But returning to the central point of this episode… “bundle hatred” is a false premise used lazily to express the disaffection for the current, overly mature system of local near-monopolies that have lowered the bar on the need for MVPDs to aggressively service their customers in a positive way.

Many consumers (perhaps a majority) feel like their content delivery systems are too expensive and not worth the price these days. They see a load of channels in their cable/satellite guides that they never watch. And they figure that if you just trim the fat, prices will go down. They also want maximum access to content on digital platforms.

I believe that consumers will end up winning this battle, as they mostly have so far. But it will not be the revolution of which many dream. If you want to reduce down to local TV by digital antenna and the 4 big streamers (Netflix/HBO/Hulu-Plus/Amazon Prime), you are good to go for under $100 a month (including internet) for as long as the broadcasters are putting signals in the air.

But if you want to consume with some abandon, $150 – $200 a month is likely to remain the norm for a long time to come. What I see coming in a lot more content for the same overall price point. Some networks will die. MVPDs will be a part of the machinery, but will earn a lot less revenue from content sales than they have, focusing more heavily on providing internet services (as many have suggested before me).

The need to have multiple networks, like six HBOs, will dissipate. NBCUniversal has 15 of the 88 Playstation Vue channels (and a similar or bigger clock on MVPDs) currently. Occupying channel space has been a leading strategy for 20+ years, but having – for instance – both Cloo and Chiller in a digital on-demand universe seems redundant moving forward.

So maybe the bundle will only have 20 “channels,” each channel priced at various levels. But there will still likely be basic and premiums levels that cross all those channels. The difference from now is, you will be able to watch what you want wherever you want to, the DVR will be phased out with access to download any post-release filmed entertainment (and perhaps be broken into multiple windows, but not ones as seemingly arbitrary as right now), going to movies will be about that very specific experience which could well be as popular if not more popular than now, and television will fight for a few million viewers from across the globe on the nights of premieres and far more in the 2 – 3 weeks to come.

But I am getting ahead of myself. More to come…

Part 1: Unscrambling Eggs
Part 3: The Tyranny Of The Old
Part 4: $200 Billion Is Never Enough

Weekend Estimates by Furiouser

Sunday, April 12th, 2015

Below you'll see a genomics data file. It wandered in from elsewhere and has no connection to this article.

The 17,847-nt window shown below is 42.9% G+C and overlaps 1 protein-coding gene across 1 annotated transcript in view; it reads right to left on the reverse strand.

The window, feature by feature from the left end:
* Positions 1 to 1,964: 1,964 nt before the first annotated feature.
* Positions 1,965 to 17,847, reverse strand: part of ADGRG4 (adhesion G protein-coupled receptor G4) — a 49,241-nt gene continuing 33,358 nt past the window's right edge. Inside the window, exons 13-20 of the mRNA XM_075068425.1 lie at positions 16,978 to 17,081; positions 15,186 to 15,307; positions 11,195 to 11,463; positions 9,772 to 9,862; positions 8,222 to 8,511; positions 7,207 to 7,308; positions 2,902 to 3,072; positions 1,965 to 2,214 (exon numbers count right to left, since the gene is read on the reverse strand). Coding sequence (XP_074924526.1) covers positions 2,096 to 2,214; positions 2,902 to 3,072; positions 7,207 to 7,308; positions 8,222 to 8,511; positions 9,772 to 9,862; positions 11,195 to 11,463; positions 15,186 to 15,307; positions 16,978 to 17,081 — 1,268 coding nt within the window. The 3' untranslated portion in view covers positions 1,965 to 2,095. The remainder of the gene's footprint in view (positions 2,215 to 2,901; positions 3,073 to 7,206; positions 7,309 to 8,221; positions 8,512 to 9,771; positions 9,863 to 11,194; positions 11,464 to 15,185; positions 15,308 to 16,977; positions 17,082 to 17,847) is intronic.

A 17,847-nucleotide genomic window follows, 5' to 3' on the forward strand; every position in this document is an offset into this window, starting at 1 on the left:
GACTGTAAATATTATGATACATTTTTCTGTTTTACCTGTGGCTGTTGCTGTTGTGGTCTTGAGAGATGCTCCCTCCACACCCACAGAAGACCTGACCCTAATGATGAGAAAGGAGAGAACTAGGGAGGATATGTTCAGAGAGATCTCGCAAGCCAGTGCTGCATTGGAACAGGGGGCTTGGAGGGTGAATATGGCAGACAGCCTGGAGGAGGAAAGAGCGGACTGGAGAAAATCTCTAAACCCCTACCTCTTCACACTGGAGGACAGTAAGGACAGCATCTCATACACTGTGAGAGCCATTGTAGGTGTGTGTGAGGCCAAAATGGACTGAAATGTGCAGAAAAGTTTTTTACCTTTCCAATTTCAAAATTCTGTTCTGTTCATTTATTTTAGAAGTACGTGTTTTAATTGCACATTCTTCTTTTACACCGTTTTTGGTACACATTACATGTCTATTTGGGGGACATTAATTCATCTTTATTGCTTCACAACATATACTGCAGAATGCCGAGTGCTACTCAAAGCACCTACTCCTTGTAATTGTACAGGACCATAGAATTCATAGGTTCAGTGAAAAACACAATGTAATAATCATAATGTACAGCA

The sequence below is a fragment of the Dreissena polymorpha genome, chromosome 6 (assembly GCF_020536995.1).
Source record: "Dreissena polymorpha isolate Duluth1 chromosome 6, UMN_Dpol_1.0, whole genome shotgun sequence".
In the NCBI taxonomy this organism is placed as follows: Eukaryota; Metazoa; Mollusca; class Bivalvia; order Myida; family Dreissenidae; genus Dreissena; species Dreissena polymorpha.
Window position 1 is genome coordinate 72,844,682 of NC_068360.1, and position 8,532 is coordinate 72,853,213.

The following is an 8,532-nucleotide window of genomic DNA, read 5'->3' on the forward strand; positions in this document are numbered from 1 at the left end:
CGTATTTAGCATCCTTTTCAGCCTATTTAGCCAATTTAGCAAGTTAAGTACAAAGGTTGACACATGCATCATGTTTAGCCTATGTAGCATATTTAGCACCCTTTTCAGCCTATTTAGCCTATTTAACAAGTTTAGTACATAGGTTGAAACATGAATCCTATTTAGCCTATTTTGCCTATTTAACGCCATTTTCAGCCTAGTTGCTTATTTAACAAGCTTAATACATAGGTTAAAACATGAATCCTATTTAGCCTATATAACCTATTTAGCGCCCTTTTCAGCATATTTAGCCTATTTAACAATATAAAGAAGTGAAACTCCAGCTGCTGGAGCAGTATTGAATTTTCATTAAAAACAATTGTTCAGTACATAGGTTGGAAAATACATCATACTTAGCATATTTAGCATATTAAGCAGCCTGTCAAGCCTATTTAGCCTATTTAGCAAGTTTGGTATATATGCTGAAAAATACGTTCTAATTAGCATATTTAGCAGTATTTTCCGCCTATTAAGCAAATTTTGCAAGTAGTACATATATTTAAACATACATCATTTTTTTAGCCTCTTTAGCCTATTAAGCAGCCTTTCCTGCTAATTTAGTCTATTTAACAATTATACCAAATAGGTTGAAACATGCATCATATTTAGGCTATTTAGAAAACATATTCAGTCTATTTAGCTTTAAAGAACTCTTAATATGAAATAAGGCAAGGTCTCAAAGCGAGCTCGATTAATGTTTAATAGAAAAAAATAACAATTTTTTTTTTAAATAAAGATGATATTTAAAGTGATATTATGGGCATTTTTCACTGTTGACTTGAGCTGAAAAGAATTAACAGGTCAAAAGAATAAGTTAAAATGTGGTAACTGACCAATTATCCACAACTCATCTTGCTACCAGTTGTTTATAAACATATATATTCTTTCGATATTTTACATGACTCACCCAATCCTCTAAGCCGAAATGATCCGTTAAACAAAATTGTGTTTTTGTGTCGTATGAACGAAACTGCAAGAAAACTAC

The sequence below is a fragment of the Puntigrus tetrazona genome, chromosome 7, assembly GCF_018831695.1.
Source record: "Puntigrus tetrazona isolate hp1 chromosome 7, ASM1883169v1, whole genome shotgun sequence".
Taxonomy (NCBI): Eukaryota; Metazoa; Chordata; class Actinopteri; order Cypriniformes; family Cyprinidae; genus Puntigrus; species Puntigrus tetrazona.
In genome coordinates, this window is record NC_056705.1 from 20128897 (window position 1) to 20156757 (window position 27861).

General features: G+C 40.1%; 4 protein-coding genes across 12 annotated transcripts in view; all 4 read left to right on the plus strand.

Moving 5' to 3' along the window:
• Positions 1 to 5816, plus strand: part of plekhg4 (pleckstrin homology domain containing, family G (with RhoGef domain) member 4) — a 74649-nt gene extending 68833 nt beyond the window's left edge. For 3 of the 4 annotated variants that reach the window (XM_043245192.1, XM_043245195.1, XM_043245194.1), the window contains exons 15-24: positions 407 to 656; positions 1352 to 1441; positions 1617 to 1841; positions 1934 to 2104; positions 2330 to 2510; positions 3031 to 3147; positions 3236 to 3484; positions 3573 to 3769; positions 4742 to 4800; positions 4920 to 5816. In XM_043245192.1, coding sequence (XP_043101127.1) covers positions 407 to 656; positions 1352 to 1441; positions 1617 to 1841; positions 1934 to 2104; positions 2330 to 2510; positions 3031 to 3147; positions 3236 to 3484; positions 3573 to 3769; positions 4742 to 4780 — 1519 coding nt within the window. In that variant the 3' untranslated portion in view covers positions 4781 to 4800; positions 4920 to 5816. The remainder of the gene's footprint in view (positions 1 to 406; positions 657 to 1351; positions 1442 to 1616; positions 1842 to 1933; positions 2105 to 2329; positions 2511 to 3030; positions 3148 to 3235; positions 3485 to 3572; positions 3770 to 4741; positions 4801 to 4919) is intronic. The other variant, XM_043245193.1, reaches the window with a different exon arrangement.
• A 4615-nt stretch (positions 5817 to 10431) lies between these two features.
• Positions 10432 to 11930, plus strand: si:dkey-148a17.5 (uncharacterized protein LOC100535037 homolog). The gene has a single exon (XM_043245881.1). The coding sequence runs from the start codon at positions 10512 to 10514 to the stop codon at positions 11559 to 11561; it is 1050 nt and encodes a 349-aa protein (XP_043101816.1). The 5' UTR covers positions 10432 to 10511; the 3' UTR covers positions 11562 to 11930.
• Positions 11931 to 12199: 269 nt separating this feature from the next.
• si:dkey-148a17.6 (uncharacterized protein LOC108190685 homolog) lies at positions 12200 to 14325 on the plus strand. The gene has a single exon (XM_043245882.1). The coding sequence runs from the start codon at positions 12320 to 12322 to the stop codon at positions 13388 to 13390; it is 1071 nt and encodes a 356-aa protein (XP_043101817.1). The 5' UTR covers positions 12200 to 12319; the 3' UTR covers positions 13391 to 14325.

Weekend Est 2 2015-04-12 at 10.17.32 AM

Not a very eventful weekend. The Avengers 2 junket got more media attention than any of the films in release.

But a solid hold for Furious 7. The film’s domestic lead over its predecessors in the franchise continues to expand week by week, which is impressive. Just tree weekends in, this is already the highest grosser of the series, with literally hundreds of millions (2) still possible worldwide. I didn’t think a billion was possible… but it clearly is at this point.

Home is actually running ahead of How To Train Your Dragon 2 right now. Beating the domestic number would be a very positive event for DWA, especially given that Dragon was a sequel and it was a summer film. I doubt that Home will come close to Dragon 2 internationally, which speaks to the ultimate profitability. But if it comes close, that’s still a big win. That would give DWA winners at Fox for three years in a row: The Croods, Dragon 2, and now, Home. It would also kick current thinking in the teeth… that familiar brands are the best way to go. If DWA can keep producing one new strong, original franchise player a year, it could quickly put Rise of The Guardians (Santa, Easter Bunny, etc), Mr. Peabody & Sherman, and the spin-off of Madagascar in a different light.

The Longest Ride simply failed to hit the marks (Nicholas Sparks meets Nashville) it was seeking. It is by no means a disastrous opening. Just not a great one.

Insurgent is now, officially, a mature series. The number ain’t going to change much on the last two films… domestically. But there is still some hope for real growth internationally. Indications are (someone will kindly correct me if I am wrong) that there are a lot of territories out there to still open and Insurgent is already close to Divergent‘s international total. If Mojo’s charts are accurate, high- grossing countries like China, France, Germany, Russia and Mexico are all still untapped and international could add another $100 million before its all done, taking the franchise to or close to the $400m worldwide mark.

Indie expansions are getting a lot of play this month. $5.7 million for the weekend and a cume coming up on $10 million seems like a ton for Woman in Gold, a Nazi artwork-return drama. The expansion of nearly 6x the screens of opening weekend led to just under 3x the opening, which is a very solid number.